Wednesday, August 10, 2011

Wolves show 'sixth mass extinction' can be fought.

An Asiatic lion rests inside an enclosure at the Nehru Zoological Park in Hyderabad on May 11, 2011. The only place in the wild where the lion is found, is in the Gir Forest of Gujarat and in 2010, the Gujarat government reported that 411 Asiatic lions were sighted in the Gir forest.
By Margaret Munro, Postmedia News July 14, 2011

An Asiatic lion rests inside an enclosure at the Nehru Zoological Park in Hyderabad on May 11, 2011. The only place in the wild where the lion is found, is in the Gir Forest of Gujarat and in 2010, the Gujarat government reported that 411 Asiatic lions were sighted in the Gir forest. 

Photograph by: Noah Seelam, Getty Images

Thirty-one gray wolves from Canada were turned loose in Yellowstone in the 1990s.
The iconic canines were soon tearing after elk in the U.S. national park, which had not seen wolves in seven decades.
Aspen, willow and cottonwood trees have begun to sprout now that the elk are in check. Beavers have started to move back in, increasing habitat for birds and insects.
"It's amazing the effect one species, the wolf, can have on the entire ecosystem," says William Ripple, at Oregon State University, co-author of an international report on the profound and cascading impact large animals have on ecosystems.
He and his colleagues say the demise of lions, wolves, bison, sharks, great whales and other large animals is part of the "the sixth mass extinction" now underway, and that their disappearance affects everything from wildfires to the spread of disease.
"The loss of these animals may be humankind's most pervasive influence on nature," the team of 24 scientists from the United States, Europe, Africa and Canada are reporting Friday in the journal Science.
So-called "apex consumers" have roamed the planet for millions of years but have vanished from most of their range, largely because of human hunting and fishing, and habitat loss.
The scientists point to "extensive cascading effects."
"The disappearance of these animals reverberates further than previously anticipated, with far-reaching effects on processes as diverse as the dynamics of disease; fire; carbon sequestration; invasive species; and biogeochemical exchanges among Earth's soil, water and atmosphere," they say.
They also suggest the loss of the top animals can be linked to "many of the ecological surprises that have confronted society over past centuries — pandemics, population collapses of species we value and eruptions of those we do not, major shifts in ecosystem states, and losses of diverse ecosystem services."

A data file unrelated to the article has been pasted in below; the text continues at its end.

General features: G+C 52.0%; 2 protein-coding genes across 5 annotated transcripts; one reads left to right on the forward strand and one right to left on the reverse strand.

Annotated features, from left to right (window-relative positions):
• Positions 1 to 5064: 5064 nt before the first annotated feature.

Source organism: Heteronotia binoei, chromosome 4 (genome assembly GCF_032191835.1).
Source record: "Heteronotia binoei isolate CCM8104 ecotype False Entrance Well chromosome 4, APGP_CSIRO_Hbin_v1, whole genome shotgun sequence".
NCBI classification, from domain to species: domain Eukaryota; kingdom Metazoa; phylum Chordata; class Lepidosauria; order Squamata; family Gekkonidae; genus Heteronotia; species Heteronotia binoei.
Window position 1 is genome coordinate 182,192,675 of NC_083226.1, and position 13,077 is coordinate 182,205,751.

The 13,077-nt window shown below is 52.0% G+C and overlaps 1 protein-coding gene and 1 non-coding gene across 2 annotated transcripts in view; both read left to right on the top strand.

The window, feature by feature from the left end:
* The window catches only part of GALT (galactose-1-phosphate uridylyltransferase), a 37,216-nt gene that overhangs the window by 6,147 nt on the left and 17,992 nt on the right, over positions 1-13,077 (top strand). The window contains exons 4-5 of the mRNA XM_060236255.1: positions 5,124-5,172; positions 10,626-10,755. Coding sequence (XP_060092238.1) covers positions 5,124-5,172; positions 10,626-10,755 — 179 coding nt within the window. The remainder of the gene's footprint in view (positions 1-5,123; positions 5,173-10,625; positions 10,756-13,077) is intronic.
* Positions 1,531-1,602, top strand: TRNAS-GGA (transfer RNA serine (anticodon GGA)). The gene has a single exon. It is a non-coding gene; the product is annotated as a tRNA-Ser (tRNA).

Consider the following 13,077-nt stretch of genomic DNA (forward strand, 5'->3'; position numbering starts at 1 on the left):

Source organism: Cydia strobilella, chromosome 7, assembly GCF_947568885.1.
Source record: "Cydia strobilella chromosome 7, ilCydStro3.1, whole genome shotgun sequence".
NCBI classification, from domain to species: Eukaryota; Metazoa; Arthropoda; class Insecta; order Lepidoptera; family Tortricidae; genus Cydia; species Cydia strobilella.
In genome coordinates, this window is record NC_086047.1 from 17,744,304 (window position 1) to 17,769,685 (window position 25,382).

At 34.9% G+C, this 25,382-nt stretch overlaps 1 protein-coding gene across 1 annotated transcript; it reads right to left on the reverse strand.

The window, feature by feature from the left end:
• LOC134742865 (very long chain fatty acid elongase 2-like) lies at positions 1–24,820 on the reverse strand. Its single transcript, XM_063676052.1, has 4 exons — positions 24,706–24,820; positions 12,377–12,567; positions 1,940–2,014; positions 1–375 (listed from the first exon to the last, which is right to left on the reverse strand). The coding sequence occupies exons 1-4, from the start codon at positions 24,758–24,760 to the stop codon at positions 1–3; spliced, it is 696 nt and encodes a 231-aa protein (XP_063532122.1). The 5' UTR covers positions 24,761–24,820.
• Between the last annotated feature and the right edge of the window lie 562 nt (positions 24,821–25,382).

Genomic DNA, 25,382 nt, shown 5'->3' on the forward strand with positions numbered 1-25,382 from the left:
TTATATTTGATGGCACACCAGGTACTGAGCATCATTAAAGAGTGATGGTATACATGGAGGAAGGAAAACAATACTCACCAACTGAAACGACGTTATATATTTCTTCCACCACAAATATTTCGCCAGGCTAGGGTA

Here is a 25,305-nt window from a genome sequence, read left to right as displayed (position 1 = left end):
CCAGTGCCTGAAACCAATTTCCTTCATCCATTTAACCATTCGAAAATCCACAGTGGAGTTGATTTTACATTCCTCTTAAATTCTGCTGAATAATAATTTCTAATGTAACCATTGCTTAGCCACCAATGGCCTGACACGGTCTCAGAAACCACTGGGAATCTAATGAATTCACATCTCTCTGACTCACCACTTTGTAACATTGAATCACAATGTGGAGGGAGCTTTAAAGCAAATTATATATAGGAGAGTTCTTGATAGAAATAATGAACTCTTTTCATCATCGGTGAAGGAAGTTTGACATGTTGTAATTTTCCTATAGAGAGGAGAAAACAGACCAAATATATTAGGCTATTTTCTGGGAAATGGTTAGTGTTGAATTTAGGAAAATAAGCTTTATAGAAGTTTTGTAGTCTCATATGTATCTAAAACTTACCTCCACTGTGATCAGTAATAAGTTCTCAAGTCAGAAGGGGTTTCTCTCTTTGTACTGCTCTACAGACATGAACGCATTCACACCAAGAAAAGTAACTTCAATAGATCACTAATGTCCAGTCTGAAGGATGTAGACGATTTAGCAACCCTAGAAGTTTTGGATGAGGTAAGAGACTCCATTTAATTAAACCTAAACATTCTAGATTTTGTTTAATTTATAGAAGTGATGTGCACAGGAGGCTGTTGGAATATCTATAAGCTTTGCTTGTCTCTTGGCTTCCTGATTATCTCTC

The report lists examples from Africa to the Aleutian Islands.
The reduction of lions and leopards in the sub-Sahara caused the baboon population to swell. This unexpectedly increased transmission of intestinal parasites from baboons to humans as the primates foraged closer to human settlements.
Industrial whaling in the 20th century killed off large numbers of plankton-eating great whales, which sequester carbon into the deep sea in their feces. The scientists say about 105 million tonnes of carbon has ended up in the atmosphere, contributing to climate change, instead of resting at the bottom of the ocean.
Coastal kelp forests, important marine nurseries and habitat, were decimated when sea otter populations collapsed from over-hunting in the Pacific Northwest. This was because kelp-grazing sea urchins proliferated when sea otters were no longer around to eat them.
The loss of sharks has lead a boom in the population of cow-nosed rays, which have in turn triggered collapse of shellfish populations along the East Coast of North America.
The researchers, including zoologist Anthony Sinclair at the University of B.C., who could not be reached for comment, say that large animals have long been seen as "riding atop" ecosystems but not really affecting the species and structure below.
That, they say, is a fundamental misunderstanding of ecology.
"By looking at ecosystems primarily from the bottom up, scientists and resource managers have been focusing on only half of a very complex equation," lead author James Estes, at the University of California at Santa Cruz, said in a summary of the findings.
The wolves in Yellowstone show the damage is not necessarily irreversible, Ripple told Postmedia News.
He and associates have been documenting the "restoration" that started in the park's ecosystem after 31 grey wolves from Alberta were introduced in Yellowstone the 1995 and 1996, and the packs began to grow.
The wolf, once widespread across most of North America, has been hunted ruthlessly and was eradicated from Yellowstone by the 1920s. During the wolves' seven-decade absence from the park, Ripple says, elk not only increased in number but their behaviour changed.
The elk were no longer afraid of browsing young aspen trees in places where historically the animals might have been vulnerable to wolf attack. As a result, the growth of young aspen trees and willow almost stopped, and there were fewer beaver. Plant communities, tree growth and stream ecology all were affected, Ripple said.
But in parts of Yellowstone, he said, aspen and willow are now recovering. The trees and shrubs are attracting more beavers, which in turn set the stage for more birds and insects.
"It is shocking and very humbling to see how an individual species can be so important," he said of the wolves' cascading effect on the ecosystem.
Habitat-restoration efforts often start from the ground up, with the planting of trees or other landscape manipulations, said Ripple, "but here all we had to do was release a few dozen wolves and let them do their thing."

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